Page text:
Many philosophies on Earth believe that life begins and ends with breath. It's human nature to take breathing for granted. We generally don't even think of the process until we have a cold that blocks the airways and makes breathing a struggle. In ancient Ayurvedic texts, breathing is considered the most important food we can consume. When you consider that we can survive for days without food and water but only minutes without air, it is evident that breath really is life.
Breath is also the link between the body, mind and spirit- which are the three pillars of health. You cannot have perfect health if one of these three pillars are unbalanced. Cool biology fact: breathing is the only function of the body that is completely voluntary and involuntary. By manipulating our breath we can expand the consciousness, move past our egos and experience the source of universal energy...a.k.a being connected to everything. Before you write this off as hokey new-age tomfoolery, the scientific-proven health benefits of deep breathing, for even a few minutes a day, are pretty amazing.
Dr. Andrew Weil, a well-known Harvard trained medical doctor and father of the integrated health-care movement, has said that if he had to give just one piece of advice to help maintain health it would be to work with your breath. The benefits are gradual and cumulative- they include treatment of:
- high blood pressure
- cold hands
- irritable bowel syndrome
- benign cardiac arrhythmias
- anxiety disorder
- panic disorder
They also assist in:
- improved digestion (better assimilation of nutrients from your organic groceries!)
- decreased oxidative stress
- helping to preserve telomere length in the cells (shorter telomeres are a bio marker for aging)
- detoxing by initiating movement of the lymph fluid through the lymphatic vessels which in turn carries nutrients throughout the body and efficiently collects cellular waste while helping to eradicate pathogens
- enhancing well-being (huge stress reliever!)
Stress is part of life. It is what gives us our fight-or-flight response but in today's world our stress is out of control and effectively damages all three of our health pillars (body, mind and spirit). All of us have a sympathetic and parasympathetic nervous-system. The sympathetic nervous-system is responsible for the fight-or-flight response along with the subsequent stress and anxiety. It also triggers the stress hormone cortisol. The parasympathetic nervous-system allows the body to relax and decrease anxiety- something we all need a lot more of in our life! Deep breathing actually increases the ratio of parasympathetic to sympathetic nervous-system activity bringing the body into a state of well-being.
All of these benefits are attainable with only a few minutes of deep breathing in the morning and again in the evening. There are so many different breathing techniques from exercises that relax you to ones that even help wake you up! The one I have been practicing for a couple of years now, and will share below, is Dr. Weil's Relaxation Breath (This link will bring you to a video of Dr. Weil performing this breath work.) and takes under five minutes to complete each time (when doing 8 breaths). I do my morning practice while my tea is brewing and the evening one right before I hit the hay for a fantastic way to de-stress and fall right to sleep.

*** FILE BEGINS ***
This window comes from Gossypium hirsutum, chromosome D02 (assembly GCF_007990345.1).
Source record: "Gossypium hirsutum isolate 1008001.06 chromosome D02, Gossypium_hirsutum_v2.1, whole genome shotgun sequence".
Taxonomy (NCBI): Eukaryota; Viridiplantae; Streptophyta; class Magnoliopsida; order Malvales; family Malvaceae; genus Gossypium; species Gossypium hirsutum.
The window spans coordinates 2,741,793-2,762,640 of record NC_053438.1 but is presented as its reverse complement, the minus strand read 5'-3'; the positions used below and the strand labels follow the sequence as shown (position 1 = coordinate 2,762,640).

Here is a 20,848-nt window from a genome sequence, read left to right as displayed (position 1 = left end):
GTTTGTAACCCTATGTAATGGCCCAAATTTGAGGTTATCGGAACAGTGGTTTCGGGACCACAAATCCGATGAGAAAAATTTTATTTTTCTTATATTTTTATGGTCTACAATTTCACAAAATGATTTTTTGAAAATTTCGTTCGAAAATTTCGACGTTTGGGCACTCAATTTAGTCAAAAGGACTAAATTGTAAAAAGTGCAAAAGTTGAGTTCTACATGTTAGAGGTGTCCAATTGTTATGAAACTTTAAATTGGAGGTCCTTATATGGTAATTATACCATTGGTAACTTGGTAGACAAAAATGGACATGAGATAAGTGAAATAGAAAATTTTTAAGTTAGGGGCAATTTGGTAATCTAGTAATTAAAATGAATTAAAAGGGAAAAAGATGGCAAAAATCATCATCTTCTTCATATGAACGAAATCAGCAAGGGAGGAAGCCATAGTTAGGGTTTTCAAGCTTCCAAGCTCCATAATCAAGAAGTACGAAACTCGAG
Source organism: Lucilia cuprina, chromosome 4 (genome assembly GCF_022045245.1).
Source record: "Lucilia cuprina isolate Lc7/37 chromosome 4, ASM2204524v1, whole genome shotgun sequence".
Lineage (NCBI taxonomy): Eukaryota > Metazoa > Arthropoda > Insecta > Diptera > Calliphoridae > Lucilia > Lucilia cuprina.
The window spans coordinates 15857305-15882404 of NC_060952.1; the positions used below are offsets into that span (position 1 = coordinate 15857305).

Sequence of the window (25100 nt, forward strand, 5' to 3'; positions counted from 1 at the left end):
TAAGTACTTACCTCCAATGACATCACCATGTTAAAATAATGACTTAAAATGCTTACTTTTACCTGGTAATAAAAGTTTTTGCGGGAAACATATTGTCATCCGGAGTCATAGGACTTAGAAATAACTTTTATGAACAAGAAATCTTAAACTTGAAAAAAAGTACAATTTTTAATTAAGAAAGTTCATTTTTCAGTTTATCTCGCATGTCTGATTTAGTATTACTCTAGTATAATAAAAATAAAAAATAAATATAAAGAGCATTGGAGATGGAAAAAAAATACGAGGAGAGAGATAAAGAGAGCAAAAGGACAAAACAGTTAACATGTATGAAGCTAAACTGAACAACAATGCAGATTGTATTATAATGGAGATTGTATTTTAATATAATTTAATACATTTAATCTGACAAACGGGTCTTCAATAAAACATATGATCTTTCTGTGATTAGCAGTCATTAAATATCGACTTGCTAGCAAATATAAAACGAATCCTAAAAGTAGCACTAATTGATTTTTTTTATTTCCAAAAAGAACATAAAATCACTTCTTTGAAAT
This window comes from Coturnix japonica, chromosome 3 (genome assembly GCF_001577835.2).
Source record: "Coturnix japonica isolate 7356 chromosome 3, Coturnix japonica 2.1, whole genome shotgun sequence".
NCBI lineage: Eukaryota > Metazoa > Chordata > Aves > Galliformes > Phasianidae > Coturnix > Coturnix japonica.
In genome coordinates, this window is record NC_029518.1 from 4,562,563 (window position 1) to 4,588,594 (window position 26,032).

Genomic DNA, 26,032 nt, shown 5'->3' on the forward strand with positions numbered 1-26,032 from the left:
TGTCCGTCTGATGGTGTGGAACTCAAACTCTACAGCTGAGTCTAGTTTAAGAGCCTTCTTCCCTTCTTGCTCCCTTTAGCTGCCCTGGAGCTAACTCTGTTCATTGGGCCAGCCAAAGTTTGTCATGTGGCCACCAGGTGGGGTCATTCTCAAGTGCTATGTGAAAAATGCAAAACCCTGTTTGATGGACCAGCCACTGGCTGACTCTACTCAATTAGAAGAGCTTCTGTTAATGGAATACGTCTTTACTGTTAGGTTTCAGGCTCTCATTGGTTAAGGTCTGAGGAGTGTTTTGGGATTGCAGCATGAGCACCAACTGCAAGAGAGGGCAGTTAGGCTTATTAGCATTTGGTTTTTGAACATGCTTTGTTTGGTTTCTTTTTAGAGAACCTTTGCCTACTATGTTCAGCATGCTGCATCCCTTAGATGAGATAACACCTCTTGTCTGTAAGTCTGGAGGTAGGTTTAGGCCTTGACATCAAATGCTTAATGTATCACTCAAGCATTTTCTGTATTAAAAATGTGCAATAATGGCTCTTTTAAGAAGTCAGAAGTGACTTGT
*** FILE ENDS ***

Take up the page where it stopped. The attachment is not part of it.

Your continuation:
Dr. Weil's Relaxation Breath
As you breathe in through your nose, bring attention to your abdomen and feel it expand first, then your lungs and finally your shoulders. As you exhale feel your shoulders lower, the lungs deflate and consciously pull your stomach in towards your back.
- Place the tip of your tongue against the skin behind your front teeth and keep it there for the entire exercise.
- Exhale through your mouth making a whooshing sound until their is no more breath left.
- Inhale deeply through the nose to a count of 4 with the mouth closed but tongue still in the yogic position (step 1).
- Hold your breath for a count of 7.
- Exhale making the whooshing sound again to a count of 8.
- Repeat steps 3 through 5 three more times for a total of 4 breaths. After practicing this for a month, you can increase to a total of 8 breaths.
Since I do this as my cheaters meditation (20 minutes morning and night- who has time for that?!) I perform this exercise in lotus pose (criss-cross applesauce) with my hands on my thighs, pointer finger and thumb touching. However, you can lie down if that is more comfortable for you. Since I have been doing this for a while now, I go up to 8 breaths and extend the time between my counts. For example, when I inhale to a count of 4, by the time I count to four, 8 or more seconds have gone by. The actual time is not important but keeping to the counts of 4, 7 and 8 and focusing on your breath is what you are aiming for.
Deep breathing exercises, outside of meditation, is the only health practice that I can think of that has profound benefits for body, mind and spirit and it is completely FREE! No expensive gym membership, home equipment or organic groceries. Just you, your body and a quiet room. See what peace can bring you!
Weil, Andrew. Eight Weeks to Optimum Health. New York: Alfred A. Knopf, Inc.,
Weil, Andrew. Health and Healing. New York: Houghton Mifflin Company,
Weil, Andrew. Healthy Aging: New York: Alfred A. Knopf, Inc.,
Kshirsagar, Suhas G. The Hot Belly Diet: New York: Atria Books,